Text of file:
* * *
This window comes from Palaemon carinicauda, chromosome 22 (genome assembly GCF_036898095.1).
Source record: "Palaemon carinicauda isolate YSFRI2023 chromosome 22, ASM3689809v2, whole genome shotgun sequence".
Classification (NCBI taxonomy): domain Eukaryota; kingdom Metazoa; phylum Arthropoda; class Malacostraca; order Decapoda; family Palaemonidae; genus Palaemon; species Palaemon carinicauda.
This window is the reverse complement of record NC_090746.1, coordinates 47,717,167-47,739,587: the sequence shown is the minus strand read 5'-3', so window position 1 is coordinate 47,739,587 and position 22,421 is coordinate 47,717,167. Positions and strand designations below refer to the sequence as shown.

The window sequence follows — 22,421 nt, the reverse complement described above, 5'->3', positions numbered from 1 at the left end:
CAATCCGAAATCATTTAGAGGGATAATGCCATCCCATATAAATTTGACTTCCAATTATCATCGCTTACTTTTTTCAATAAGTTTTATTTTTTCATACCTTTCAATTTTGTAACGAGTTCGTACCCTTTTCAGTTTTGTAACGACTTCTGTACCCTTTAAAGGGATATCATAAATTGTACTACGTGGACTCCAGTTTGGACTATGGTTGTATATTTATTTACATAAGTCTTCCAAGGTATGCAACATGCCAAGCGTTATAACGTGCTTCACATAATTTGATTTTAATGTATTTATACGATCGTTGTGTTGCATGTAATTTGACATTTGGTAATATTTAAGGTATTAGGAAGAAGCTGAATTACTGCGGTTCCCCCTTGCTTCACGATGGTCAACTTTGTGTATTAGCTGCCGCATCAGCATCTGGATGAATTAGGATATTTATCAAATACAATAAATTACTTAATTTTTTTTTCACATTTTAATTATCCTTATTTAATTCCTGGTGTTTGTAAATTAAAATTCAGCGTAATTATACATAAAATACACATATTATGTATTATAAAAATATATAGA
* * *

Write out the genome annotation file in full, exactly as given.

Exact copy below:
This window comes from Palaemon carinicauda, chromosome 22 (genome assembly GCF_036898095.1).
Source record: "Palaemon carinicauda isolate YSFRI2023 chromosome 22, ASM3689809v2, whole genome shotgun sequence".
Classification (NCBI taxonomy): domain Eukaryota; kingdom Metazoa; phylum Arthropoda; class Malacostraca; order Decapoda; family Palaemonidae; genus Palaemon; species Palaemon carinicauda.
This window is the reverse complement of record NC_090746.1, coordinates 47,717,167-47,739,587: the sequence shown is the minus strand read 5'-3', so window position 1 is coordinate 47,739,587 and position 22,421 is coordinate 47,717,167. Positions and strand designations below refer to the sequence as shown.

The window sequence follows — 22,421 nt, the reverse complement described above, 5'->3', positions numbered from 1 at the left end:
CAATCCGAAATCATTTAGAGGGATAATGCCATCCCATATAAATTTGACTTCCAATTATCATCGCTTACTTTTTTCAATAAGTTTTATTTTTTCATACCTTTCAATTTTGTAACGAGTTCGTACCCTTTTCAGTTTTGTAACGACTTCTGTACCCTTTAAAGGGATATCATAAATTGTACTACGTGGACTCCAGTTTGGACTATGGTTGTATATTTATTTACATAAGTCTTCCAAGGTATGCAACATGCCAAGCGTTATAACGTGCTTCACATAATTTGATTTTAATGTATTTATACGATCGTTGTGTTGCATGTAATTTGACATTTGGTAATATTTAAGGTATTAGGAAGAAGCTGAATTACTGCGGTTCCCCCTTGCTTCACGATGGTCAACTTTGTGTATTAGCTGCCGCATCAGCATCTGGATGAATTAGGATATTTATCAAATACAATAAATTACTTAATTTTTTTTTCACATTTTAATTATCCTTATTTAATTCCTGGTGTTTGTAAATTAAAATTCAGCGTAATTATACATAAAATACACATATTATGTATTATAAAAATATATAGA